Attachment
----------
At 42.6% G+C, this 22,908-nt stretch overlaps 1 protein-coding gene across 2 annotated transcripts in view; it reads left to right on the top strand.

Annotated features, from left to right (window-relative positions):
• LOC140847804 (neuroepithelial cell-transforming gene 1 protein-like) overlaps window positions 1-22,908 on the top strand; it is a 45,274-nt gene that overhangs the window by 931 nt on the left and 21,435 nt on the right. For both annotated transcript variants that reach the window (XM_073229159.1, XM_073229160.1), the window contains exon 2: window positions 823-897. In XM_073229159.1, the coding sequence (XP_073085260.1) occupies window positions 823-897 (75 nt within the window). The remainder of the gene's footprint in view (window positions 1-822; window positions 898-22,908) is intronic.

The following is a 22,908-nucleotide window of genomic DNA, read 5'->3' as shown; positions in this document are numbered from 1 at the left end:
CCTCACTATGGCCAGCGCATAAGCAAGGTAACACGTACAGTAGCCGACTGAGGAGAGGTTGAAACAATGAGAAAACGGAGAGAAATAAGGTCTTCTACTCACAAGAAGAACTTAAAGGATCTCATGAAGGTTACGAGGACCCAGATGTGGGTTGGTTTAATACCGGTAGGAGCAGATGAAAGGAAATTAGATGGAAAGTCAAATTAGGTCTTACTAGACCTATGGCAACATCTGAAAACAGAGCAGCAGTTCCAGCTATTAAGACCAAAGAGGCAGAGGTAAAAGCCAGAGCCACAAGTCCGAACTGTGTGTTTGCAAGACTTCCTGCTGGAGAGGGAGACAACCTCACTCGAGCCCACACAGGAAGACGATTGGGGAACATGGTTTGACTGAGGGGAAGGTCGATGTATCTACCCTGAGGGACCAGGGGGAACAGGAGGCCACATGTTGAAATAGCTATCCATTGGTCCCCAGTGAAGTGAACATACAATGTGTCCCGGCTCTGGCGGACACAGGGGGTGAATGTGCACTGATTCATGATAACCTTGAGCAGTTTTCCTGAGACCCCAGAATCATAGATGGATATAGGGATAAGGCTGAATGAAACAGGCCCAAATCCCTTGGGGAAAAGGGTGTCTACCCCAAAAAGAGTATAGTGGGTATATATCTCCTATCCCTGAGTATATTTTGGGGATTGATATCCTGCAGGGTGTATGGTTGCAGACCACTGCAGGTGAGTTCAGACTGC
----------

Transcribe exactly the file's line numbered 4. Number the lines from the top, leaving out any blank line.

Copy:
The following is a 22,908-nucleotide window of genomic DNA, read 5'->3' as shown; positions in this document are numbered from 1 at the left end: